Austrian Chancellor Sebastian Kurz announced on Monday that he intended to work with Israel and Denmark on future vaccine production and collaboration on developing more shots to combat new coronavirus mutations. He will visit Israel on Thursday with Danish guide Mette Frederiksen.

The Austrian head of state has sharply criticized the EU’s vaccination strategy and the bloc’s regulatory authority, the European Medicines Agency (EMA). The EU approved the Pfizer / BioNTech vaccine in late December 2020, weeks after it was approved in the UK and US.

Brussels has chosen a centralized approach to the procurement and distribution of vaccines, but its plan has been hampered by delivery and distribution problems. According to the World Health Organization (WHO), only 5.5% of the 447 million EU population have received a first dose of vaccine.

The EMA has approved three vaccines – Pfizer / BioNTech, Oxford / AstraZeneca and Moderna – but EU countries can emergency approve other shots individually, as was the case in the UK in December when it was still in transition after the Brexit was.

“The European Medicines Agency is too slow in terms of the approval of pharmaceutical companies,” said Kurz, according to ORF. “That is why we have to prepare for further mutations and should no longer be dependent on the EU for second-generation vaccine production.”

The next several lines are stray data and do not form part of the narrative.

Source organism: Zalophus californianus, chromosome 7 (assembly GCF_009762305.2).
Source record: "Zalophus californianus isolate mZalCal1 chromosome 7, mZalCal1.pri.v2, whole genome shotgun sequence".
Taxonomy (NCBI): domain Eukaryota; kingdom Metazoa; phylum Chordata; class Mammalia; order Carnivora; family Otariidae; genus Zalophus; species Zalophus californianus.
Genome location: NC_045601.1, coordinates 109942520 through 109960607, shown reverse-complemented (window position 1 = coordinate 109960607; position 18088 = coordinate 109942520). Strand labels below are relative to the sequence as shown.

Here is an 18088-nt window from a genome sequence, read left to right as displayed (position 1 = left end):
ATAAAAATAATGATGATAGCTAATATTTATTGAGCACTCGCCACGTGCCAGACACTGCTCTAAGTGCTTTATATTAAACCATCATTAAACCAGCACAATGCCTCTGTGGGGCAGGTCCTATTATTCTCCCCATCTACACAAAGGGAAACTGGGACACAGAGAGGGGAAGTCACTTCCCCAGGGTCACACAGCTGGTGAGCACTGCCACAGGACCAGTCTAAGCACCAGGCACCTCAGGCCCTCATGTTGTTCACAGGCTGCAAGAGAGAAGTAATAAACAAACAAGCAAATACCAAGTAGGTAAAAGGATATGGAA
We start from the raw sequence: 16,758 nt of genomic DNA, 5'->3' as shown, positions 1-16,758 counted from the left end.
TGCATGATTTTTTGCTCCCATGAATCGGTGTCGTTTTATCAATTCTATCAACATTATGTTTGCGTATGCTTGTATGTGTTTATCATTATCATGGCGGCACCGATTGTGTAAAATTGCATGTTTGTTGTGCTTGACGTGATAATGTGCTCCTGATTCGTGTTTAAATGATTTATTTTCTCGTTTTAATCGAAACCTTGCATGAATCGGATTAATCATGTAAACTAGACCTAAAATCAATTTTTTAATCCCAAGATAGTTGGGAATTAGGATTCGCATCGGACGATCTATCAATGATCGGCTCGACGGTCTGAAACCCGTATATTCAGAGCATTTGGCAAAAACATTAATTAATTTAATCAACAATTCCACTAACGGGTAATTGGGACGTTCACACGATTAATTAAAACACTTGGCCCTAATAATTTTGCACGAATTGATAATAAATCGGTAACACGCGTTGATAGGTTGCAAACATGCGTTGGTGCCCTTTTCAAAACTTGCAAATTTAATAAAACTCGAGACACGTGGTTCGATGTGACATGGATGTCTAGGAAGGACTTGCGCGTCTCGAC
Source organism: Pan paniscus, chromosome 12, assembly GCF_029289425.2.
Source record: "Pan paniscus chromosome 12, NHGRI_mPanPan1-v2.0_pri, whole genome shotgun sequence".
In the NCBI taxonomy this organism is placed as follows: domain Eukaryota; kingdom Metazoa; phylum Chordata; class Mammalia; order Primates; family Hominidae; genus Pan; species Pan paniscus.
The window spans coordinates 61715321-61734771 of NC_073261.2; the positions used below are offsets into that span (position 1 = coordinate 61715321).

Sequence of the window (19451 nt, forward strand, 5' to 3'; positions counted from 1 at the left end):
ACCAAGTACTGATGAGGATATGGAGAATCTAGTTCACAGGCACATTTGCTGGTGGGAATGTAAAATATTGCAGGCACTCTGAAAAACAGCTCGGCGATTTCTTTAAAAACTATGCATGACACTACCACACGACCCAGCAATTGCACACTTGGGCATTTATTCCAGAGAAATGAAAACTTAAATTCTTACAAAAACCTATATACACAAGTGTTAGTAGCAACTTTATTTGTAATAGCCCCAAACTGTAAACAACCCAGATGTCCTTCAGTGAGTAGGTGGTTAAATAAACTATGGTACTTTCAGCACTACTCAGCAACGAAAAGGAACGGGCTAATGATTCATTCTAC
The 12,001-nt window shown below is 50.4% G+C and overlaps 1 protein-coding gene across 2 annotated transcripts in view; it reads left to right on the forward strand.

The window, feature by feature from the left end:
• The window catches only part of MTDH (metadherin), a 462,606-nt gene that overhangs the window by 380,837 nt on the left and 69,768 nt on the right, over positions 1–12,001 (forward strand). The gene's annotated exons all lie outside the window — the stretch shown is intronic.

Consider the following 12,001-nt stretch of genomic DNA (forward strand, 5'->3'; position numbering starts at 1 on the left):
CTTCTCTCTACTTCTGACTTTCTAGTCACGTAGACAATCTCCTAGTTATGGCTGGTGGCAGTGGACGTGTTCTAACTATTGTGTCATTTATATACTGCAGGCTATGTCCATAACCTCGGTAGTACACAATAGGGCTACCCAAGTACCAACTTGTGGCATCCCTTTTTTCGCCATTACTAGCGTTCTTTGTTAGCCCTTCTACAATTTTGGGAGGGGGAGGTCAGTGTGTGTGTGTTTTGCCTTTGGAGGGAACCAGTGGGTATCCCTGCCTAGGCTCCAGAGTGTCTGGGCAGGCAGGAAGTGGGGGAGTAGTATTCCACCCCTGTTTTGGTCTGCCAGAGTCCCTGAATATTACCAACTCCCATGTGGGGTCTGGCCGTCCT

The Danish Prime Minister Frederiksen made a similar statement on Monday. “The European vaccination effort can no longer stand alone,” she said, adding that this is why Denmark and Austria worked together to get more doses.

Other EU countries have turned to Russia and China to close the vaccine supply gaps through unilateral procurement. On Monday, Slovakia granted emergency approval for Moscow’s Sputnik-V vaccine after a delay in delivery of the Pfizer and AstraZeneca shots.

The EMA has not yet given the Sputnik V vaccine the green light. “The [Slovakia] The approval is based on the results of the clinical studies with Sputnik V in Russia and a comprehensive evaluation of the vaccine by experts in Slovakia, “the Russian Direct Investment Fund, which supported the production of Sputnik V, said on Monday.

“We have received numerous requests from EU countries to deliver Sputnik V directly to them based on the reviews of their national agencies,” said Kirill Dmitriev, CEO of RDIF, in a statement. “We will continue to do this and work with EMA based on the rolling review process we started in January.”

Slovakia is the second EU country to independently approve Sputnik V, after Hungary, which began launching the vaccine in February. Hungary is also the first EU country to introduce China’s Sinopharm vaccine, which was not approved by the EMA.

A shipment of the Russian vaccine Sputnik V is on the tarmac of an airport in Slovakia on March 1st.

“Vaccination is not a political issue, but a question of effectiveness and reliability,” Hungarian State Secretary for International Communication and Relations, Zoltan Kovacs, told CNN on Monday. “We see that both Chinese and Russian vaccines are used in many places around the world.”